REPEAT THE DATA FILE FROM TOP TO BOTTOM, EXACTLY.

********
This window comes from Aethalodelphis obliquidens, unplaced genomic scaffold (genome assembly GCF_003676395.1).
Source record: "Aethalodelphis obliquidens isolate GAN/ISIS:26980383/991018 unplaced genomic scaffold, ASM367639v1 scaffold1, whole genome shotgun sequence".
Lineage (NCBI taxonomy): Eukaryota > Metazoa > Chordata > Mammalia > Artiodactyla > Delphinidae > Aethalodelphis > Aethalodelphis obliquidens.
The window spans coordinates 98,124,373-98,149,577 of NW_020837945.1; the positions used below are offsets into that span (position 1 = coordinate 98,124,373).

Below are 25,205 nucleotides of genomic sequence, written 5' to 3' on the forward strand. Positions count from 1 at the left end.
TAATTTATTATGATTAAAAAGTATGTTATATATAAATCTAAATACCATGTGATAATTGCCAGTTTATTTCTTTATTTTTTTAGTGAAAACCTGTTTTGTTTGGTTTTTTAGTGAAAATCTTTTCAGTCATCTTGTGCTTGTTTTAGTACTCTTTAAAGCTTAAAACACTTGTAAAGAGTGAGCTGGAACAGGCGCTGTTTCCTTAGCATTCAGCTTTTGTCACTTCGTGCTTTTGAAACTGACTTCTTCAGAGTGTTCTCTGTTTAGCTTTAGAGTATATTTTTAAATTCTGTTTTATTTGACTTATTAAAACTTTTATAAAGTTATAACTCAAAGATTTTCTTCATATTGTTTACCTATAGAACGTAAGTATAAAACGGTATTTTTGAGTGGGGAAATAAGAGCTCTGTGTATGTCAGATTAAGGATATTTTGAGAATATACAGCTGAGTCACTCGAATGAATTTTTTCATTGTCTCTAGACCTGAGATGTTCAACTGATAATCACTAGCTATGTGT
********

This window comes from Aethalodelphis obliquidens, unplaced genomic scaffold (genome assembly GCF_003676395.1).
Source record: "Aethalodelphis obliquidens isolate GAN/ISIS:26980383/991018 unplaced genomic scaffold, ASM367639v1 scaffold1, whole genome shotgun sequence".
Lineage (NCBI taxonomy): Eukaryota > Metazoa > Chordata > Mammalia > Artiodactyla > Delphinidae > Aethalodelphis > Aethalodelphis obliquidens.
The window spans coordinates 98,124,373-98,149,577 of NW_020837945.1; the positions used below are offsets into that span (position 1 = coordinate 98,124,373).

Below are 25,205 nucleotides of genomic sequence, written 5' to 3' on the forward strand. Positions count from 1 at the left end.
TAATTTATTATGATTAAAAAGTATGTTATATATAAATCTAAATACCATGTGATAATTGCCAGTTTATTTCTTTATTTTTTTAGTGAAAACCTGTTTTGTTTGGTTTTTTAGTGAAAATCTTTTCAGTCATCTTGTGCTTGTTTTAGTACTCTTTAAAGCTTAAAACACTTGTAAAGAGTGAGCTGGAACAGGCGCTGTTTCCTTAGCATTCAGCTTTTGTCACTTCGTGCTTTTGAAACTGACTTCTTCAGAGTGTTCTCTGTTTAGCTTTAGAGTATATTTTTAAATTCTGTTTTATTTGACTTATTAAAACTTTTATAAAGTTATAACTCAAAGATTTTCTTCATATTGTTTACCTATAGAACGTAAGTATAAAACGGTATTTTTGAGTGGGGAAATAAGAGCTCTGTGTATGTCAGATTAAGGATATTTTGAGAATATACAGCTGAGTCACTCGAATGAATTTTTTCATTGTCTCTAGACCTGAGATGTTCAACTGATAATCACTAGCTATGTGT